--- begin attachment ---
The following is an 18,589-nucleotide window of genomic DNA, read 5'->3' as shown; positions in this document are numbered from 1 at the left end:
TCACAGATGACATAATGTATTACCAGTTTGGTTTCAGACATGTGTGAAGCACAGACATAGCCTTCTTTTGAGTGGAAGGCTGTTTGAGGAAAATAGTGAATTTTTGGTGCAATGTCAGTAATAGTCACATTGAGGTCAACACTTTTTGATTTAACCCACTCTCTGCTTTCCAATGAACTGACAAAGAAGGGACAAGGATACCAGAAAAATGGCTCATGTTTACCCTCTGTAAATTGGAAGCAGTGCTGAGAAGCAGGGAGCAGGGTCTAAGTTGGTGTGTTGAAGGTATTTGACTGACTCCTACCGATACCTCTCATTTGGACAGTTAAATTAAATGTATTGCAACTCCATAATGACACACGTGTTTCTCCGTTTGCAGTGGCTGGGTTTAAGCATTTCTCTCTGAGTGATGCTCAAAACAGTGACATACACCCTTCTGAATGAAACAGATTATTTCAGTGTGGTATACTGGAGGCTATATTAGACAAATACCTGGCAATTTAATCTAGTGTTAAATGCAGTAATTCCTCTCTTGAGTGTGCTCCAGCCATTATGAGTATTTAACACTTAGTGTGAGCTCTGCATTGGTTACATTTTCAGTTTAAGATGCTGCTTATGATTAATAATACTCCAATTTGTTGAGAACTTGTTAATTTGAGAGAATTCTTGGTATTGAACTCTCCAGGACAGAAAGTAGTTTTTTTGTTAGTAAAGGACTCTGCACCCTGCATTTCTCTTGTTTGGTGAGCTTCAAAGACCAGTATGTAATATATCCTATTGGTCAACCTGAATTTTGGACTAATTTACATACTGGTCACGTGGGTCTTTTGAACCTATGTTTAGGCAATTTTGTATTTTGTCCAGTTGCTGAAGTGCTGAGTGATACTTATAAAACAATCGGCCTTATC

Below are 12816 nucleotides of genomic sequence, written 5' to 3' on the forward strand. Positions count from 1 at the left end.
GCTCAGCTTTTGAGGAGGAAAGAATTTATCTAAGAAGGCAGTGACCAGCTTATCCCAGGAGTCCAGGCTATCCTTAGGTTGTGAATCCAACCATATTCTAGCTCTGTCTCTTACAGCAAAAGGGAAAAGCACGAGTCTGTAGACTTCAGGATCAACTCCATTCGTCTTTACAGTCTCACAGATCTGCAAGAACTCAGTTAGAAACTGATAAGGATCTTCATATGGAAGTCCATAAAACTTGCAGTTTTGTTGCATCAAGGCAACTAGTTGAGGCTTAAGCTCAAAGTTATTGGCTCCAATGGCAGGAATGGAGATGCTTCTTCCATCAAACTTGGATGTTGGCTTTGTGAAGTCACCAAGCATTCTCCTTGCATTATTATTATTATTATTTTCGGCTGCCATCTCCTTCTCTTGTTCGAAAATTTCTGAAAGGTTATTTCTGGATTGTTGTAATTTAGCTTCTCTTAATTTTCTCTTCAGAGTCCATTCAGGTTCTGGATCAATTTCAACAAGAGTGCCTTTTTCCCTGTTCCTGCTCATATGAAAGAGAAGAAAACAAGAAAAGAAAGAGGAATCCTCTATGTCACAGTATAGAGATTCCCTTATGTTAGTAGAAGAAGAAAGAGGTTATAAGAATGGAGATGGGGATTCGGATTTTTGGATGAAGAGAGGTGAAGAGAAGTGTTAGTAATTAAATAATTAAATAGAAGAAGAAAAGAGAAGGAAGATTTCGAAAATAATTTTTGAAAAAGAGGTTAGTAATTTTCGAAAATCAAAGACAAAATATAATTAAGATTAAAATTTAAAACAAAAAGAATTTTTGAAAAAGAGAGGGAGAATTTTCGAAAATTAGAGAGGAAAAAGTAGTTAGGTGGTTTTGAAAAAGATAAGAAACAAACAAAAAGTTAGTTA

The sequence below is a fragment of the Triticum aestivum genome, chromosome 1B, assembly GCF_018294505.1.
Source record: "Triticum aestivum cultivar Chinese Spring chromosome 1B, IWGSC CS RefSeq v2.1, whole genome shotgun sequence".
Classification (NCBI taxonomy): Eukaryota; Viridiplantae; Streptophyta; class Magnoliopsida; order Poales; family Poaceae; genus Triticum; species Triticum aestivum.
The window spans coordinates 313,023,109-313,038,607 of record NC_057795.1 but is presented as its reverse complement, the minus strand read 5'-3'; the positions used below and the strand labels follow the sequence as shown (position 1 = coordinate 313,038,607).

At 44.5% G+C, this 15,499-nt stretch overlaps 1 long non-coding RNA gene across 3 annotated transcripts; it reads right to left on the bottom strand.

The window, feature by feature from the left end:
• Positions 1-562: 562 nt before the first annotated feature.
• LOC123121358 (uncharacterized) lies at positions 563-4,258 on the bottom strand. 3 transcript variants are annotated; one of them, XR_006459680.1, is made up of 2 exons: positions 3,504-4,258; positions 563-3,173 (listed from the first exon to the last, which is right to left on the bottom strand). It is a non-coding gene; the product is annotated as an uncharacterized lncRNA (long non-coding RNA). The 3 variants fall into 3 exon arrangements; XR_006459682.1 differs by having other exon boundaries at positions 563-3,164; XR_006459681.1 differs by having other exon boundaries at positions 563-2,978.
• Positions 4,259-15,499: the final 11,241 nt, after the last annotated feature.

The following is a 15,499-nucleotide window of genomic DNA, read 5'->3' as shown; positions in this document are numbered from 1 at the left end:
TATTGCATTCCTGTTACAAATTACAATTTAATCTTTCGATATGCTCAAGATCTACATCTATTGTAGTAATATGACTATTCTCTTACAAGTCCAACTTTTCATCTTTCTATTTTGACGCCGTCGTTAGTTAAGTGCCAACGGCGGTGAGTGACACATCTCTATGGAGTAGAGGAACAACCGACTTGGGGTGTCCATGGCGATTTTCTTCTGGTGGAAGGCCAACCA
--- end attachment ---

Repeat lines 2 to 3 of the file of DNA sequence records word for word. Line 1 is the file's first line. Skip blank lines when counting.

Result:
TCACAGATGACATAATGTATTACCAGTTTGGTTTCAGACATGTGTGAAGCACAGACATAGCCTTCTTTTGAGTGGAAGGCTGTTTGAGGAAAATAGTGAATTTTTGGTGCAATGTCAGTAATAGTCACATTGAGGTCAACACTTTTTGATTTAACCCACTCTCTGCTTTCCAATGAACTGACAAAGAAGGGACAAGGATACCAGAAAAATGGCTCATGTTTACCCTCTGTAAATTGGAAGCAGTGCTGAGAAGCAGGGAGCAGGGTCTAAGTTGGTGTGTTGAAGGTATTTGACTGACTCCTACCGATACCTCTCATTTGGACAGTTAAATTAAATGTATTGCAACTCCATAATGACACACGTGTTTCTCCGTTTGCAGTGGCTGGGTTTAAGCATTTCTCTCTGAGTGATGCTCAAAACAGTGACATACACCCTTCTGAATGAAACAGATTATTTCAGTGTGGTATACTGGAGGCTATATTAGACAAATACCTGGCAATTTAATCTAGTGTTAAATGCAGTAATTCCTCTCTTGAGTGTGCTCCAGCCATTATGAGTATTTAACACTTAGTGTGAGCTCTGCATTGGTTACATTTTCAGTTTAAGATGCTGCTTATGATTAATAATACTCCAATTTGTTGAGAACTTGTTAATTTGAGAGAATTCTTGGTATTGAACTCTCCAGGACAGAAAGTAGTTTTTTTGTTAGTAAAGGACTCTGCACCCTGCATTTCTCTTGTTTGGTGAGCTTCAAAGACCAGTATGTAATATATCCTATTGGTCAACCTGAATTTTGGACTAATTTACATACTGGTCACGTGGGTCTTTTGAACCTATGTTTAGGCAATTTTGTATTTTGTCCAGTTGCTGAAGTGCTGAGTGATACTTATAAAACAATCGGCCTTATC

Below are 12816 nucleotides of genomic sequence, written 5' to 3' on the forward strand. Positions count from 1 at the left end.